When a Journey is more than a trip . . .

My Journey is about to begin. I leave in a few days’ time. I have come to call it simply Journey in my head, rather than the journey, it has become a thing.  Journey. Perhaps because it encapsulates so much more than merely a ‘trip’ – It has more meaning than that to me.

As I have been preparing to go I have been touched by the gifts I have received from family, friends and other well-wishers. They have been thoughtful, clever and innovative. They have used their imagination to think of JUST the useful thing to take away with me, or JUST the right book by another pilgrim, or JUST the perfect, beautiful item to gladden my heart when far from home. I understand of course that much like the song ‘they’re really saying I love you.’

I have also found that for some people the idea of this Journey has touched something deep within them, a dream perhaps, of a similar road journey (in which camper vans seem to feature prominently) or the idea of being free of responsibility, if only for a while. For these their excitement and participation, for example sending considerate lists of what they would not like to forget, seem to be a way that they can join in and journey vicariously.   They are welcome to come along.

One special gift has been that of poetry and the poems I have received have delighted me.

A very dear friend sent me ‘Ithaca’ by C.F. Cavafy. Constantine Cavafy was Greek and lived from 1863 to 1933, mostly in Alexandria. He wrote reams of poetry but quite privately and, sadly, as is so often the case, his work gained in popularity only after his death. There are many different translations of Ithaca, here is one.     If you already know the poem you might still like to listen to Sean Connery reciting it accompanied by music from Vangelis. Go on, treat yourself.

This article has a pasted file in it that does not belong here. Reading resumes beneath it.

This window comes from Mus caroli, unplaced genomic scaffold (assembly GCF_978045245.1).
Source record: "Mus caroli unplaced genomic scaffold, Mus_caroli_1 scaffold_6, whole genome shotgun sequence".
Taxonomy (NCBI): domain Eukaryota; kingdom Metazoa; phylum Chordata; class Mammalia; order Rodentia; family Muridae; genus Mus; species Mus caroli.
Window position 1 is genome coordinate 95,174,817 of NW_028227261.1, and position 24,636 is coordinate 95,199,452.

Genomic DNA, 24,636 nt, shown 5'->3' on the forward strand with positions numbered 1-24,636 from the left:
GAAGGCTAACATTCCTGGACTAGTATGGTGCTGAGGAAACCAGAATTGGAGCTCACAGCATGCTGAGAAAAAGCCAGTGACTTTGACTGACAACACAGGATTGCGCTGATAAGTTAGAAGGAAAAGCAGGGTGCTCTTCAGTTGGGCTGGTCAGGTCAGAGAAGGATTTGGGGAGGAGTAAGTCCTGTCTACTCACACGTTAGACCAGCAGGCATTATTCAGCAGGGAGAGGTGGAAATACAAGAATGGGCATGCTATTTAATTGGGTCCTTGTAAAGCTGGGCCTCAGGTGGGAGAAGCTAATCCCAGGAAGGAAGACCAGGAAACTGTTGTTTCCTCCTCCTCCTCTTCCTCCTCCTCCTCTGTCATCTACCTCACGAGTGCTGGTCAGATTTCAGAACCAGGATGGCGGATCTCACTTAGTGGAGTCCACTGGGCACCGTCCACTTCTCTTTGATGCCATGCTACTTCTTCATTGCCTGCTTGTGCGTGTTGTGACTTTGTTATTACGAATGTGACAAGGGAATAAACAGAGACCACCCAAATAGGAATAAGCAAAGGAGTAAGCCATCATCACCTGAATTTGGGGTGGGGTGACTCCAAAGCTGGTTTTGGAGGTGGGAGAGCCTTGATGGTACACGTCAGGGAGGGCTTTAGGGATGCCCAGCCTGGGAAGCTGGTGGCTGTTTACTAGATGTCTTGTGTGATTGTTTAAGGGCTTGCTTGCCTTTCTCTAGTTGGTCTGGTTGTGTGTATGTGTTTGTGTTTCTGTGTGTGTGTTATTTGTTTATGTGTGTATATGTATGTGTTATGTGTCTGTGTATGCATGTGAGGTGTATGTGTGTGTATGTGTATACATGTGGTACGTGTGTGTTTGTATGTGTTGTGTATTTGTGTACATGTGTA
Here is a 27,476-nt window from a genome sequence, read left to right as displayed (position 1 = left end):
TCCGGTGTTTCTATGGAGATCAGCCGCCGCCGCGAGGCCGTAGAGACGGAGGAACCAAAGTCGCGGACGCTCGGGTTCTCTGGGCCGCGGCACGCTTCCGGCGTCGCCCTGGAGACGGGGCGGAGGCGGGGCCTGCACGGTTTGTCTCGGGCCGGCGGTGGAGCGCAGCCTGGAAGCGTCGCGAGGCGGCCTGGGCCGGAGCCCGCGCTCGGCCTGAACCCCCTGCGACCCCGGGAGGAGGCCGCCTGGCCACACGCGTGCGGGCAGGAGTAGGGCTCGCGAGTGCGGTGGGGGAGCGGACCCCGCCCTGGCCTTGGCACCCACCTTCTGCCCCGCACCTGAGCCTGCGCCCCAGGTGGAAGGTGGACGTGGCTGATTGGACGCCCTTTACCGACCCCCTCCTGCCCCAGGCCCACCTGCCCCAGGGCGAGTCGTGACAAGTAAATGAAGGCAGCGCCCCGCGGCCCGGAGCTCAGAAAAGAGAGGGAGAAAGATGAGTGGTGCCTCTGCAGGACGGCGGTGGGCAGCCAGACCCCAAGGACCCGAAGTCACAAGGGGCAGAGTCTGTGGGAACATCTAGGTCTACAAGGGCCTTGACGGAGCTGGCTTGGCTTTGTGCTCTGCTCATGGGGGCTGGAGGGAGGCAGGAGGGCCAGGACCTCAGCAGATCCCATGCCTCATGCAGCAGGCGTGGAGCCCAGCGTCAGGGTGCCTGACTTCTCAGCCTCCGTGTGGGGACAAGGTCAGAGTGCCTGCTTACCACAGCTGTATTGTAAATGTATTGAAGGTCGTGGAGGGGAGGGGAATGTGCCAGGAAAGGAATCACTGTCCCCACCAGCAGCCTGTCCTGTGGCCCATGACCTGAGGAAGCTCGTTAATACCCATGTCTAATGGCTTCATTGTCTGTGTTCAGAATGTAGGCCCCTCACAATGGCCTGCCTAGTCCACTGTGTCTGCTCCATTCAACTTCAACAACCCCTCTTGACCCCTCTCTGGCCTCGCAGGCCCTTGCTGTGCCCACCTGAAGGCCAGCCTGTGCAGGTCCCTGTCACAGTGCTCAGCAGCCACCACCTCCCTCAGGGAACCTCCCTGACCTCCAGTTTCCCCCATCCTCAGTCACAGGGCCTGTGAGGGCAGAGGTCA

Ithaca is about a Journey, and was apparently inspired by Homer’s account of Odysseus’s voyage home, but it is of course about the journey we all take through Life.

It is magnificent, timeless advice to any traveller on their road.

 

 

Ithaca

As you set out for Ithaca hope that your journey is a long one, full of adventure, full of discovery.

Laistrygonians and Cyclops, angry Poseidon – do not be afraid of them: you’ll never find things like that on your way as long as you keep your thoughts raised high, as long as a rare sensation touches your spirit and your body.

Laistrygonians and Cyclops, wild Poseidon – you won’t encounter them unless you bring them along inside your soul, unless your soul sets them up in front of you.

Hope that your journey is a long one. May there be many summer mornings when, with what pleasure, what joy, you come into harbours seen for the first time; may you stop at Phoenician trading stations to buy fine things, mother of pearl and coral, amber and ebony, sensual perfume of every kind – as many sensual perfumes as you can; and may you visit many Egyptian cities to learn and learn again from those who know.

Keep Ithaca always in your mind. Arriving there is what you’re destined for. But do not hurry the journey at all. Better if it lasts for years, so that you’re old by the time you reach the island, wealthy with all you have gained on the way, not expecting Ithaca to make you rich.

Ithaca gave you the marvellous journey. Without her you would not have set out. She has nothing left to give you now. And if you find her poor, Ithaca won’t have fooled you. Wise as you will have become, so full of experience, you will have understood by then what these Ithacas mean.

  *      *     *     *

And just because it looks so beautiful on the eye here is a link to the original  Greek  :   C.P.Cavafy ‘Ithaca’.

 

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